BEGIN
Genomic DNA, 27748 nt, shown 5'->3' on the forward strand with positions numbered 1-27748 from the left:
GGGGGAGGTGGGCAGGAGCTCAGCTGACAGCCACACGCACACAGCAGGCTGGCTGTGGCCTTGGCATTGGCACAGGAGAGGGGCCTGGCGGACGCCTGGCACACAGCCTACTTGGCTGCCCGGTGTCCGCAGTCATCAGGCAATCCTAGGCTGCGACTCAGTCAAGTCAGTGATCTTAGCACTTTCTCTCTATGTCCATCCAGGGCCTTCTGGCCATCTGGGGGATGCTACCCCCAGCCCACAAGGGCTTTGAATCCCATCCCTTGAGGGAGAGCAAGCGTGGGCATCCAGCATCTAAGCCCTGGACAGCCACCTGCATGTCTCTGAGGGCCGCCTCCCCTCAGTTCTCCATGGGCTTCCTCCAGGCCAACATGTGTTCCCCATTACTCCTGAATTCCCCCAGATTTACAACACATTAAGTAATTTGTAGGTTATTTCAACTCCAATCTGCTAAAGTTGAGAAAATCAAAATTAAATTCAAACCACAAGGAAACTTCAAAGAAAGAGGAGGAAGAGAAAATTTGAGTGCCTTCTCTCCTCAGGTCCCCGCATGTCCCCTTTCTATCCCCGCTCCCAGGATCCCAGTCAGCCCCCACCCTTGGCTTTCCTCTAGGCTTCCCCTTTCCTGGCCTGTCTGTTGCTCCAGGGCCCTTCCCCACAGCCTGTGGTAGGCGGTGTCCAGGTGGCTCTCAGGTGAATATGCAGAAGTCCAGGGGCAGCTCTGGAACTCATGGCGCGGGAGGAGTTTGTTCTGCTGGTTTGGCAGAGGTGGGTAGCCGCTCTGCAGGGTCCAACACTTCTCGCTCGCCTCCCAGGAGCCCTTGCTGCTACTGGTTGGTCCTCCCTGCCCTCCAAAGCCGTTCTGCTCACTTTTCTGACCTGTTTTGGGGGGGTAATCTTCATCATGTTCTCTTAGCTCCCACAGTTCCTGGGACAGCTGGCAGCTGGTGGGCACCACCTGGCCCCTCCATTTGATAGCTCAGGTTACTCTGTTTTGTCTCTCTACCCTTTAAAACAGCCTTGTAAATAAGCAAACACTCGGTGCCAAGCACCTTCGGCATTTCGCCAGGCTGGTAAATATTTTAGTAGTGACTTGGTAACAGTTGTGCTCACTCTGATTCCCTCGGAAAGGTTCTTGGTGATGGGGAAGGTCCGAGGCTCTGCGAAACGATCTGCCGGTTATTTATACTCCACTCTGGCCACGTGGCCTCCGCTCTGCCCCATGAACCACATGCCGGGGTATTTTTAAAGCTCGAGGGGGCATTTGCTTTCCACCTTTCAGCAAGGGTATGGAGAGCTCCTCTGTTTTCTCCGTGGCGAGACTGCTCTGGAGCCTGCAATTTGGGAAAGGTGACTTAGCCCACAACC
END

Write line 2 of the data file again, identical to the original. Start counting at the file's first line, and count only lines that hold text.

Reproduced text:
GGGGGAGGTGGGCAGGAGCTCAGCTGACAGCCACACGCACACAGCAGGCTGGCTGTGGCCTTGGCATTGGCACAGGAGAGGGGCCTGGCGGACGCCTGGCACACAGCCTACTTGGCTGCCCGGTGTCCGCAGTCATCAGGCAATCCTAGGCTGCGACTCAGTCAAGTCAGTGATCTTAGCACTTTCTCTCTATGTCCATCCAGGGCCTTCTGGCCATCTGGGGGATGCTACCCCCAGCCCACAAGGGCTTTGAATCCCATCCCTTGAGGGAGAGCAAGCGTGGGCATCCAGCATCTAAGCCCTGGACAGCCACCTGCATGTCTCTGAGGGCCGCCTCCCCTCAGTTCTCCATGGGCTTCCTCCAGGCCAACATGTGTTCCCCATTACTCCTGAATTCCCCCAGATTTACAACACATTAAGTAATTTGTAGGTTATTTCAACTCCAATCTGCTAAAGTTGAGAAAATCAAAATTAAATTCAAACCACAAGGAAACTTCAAAGAAAGAGGAGGAAGAGAAAATTTGAGTGCCTTCTCTCCTCAGGTCCCCGCATGTCCCCTTTCTATCCCCGCTCCCAGGATCCCAGTCAGCCCCCACCCTTGGCTTTCCTCTAGGCTTCCCCTTTCCTGGCCTGTCTGTTGCTCCAGGGCCCTTCCCCACAGCCTGTGGTAGGCGGTGTCCAGGTGGCTCTCAGGTGAATATGCAGAAGTCCAGGGGCAGCTCTGGAACTCATGGCGCGGGAGGAGTTTGTTCTGCTGGTTTGGCAGAGGTGGGTAGCCGCTCTGCAGGGTCCAACACTTCTCGCTCGCCTCCCAGGAGCCCTTGCTGCTACTGGTTGGTCCTCCCTGCCCTCCAAAGCCGTTCTGCTCACTTTTCTGACCTGTTTTGGGGGGGTAATCTTCATCATGTTCTCTTAGCTCCCACAGTTCCTGGGACAGCTGGCAGCTGGTGGGCACCACCTGGCCCCTCCATTTGATAGCTCAGGTTACTCTGTTTTGTCTCTCTACCCTTTAAAACAGCCTTGTAAATAAGCAAACACTCGGTGCCAAGCACCTTCGGCATTTCGCCAGGCTGGTAAATATTTTAGTAGTGACTTGGTAACAGTTGTGCTCACTCTGATTCCCTCGGAAAGGTTCTTGGTGATGGGGAAGGTCCGAGGCTCTGCGAAACGATCTGCCGGTTATTTATACTCCACTCTGGCCACGTGGCCTCCGCTCTGCCCCATGAACCACATGCCGGGGTATTTTTAAAGCTCGAGGGGGCATTTGCTTTCCACCTTTCAGCAAGGGTATGGAGAGCTCCTCTGTTTTCTCCGTGGCGAGACTGCTCTGGAGCCTGCAATTTGGGAAAGGTGACTTAGCCCACAACC